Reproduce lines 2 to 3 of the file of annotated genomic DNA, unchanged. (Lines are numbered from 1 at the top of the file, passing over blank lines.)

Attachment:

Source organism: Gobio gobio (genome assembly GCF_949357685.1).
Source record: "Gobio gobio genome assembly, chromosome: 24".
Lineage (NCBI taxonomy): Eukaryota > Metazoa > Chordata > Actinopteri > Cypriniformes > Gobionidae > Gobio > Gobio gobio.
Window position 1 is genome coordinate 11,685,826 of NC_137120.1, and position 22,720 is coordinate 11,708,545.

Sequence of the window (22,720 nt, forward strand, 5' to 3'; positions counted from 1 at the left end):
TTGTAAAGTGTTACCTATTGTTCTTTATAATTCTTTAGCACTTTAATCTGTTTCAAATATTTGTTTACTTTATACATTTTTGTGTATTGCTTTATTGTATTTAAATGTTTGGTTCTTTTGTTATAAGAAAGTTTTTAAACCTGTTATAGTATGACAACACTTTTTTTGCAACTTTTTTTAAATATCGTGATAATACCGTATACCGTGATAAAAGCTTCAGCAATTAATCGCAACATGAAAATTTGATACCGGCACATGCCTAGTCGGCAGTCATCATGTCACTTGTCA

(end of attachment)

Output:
Source record: "Gobio gobio genome assembly, chromosome: 24".
Lineage (NCBI taxonomy): Eukaryota > Metazoa > Chordata > Actinopteri > Cypriniformes > Gobionidae > Gobio > Gobio gobio.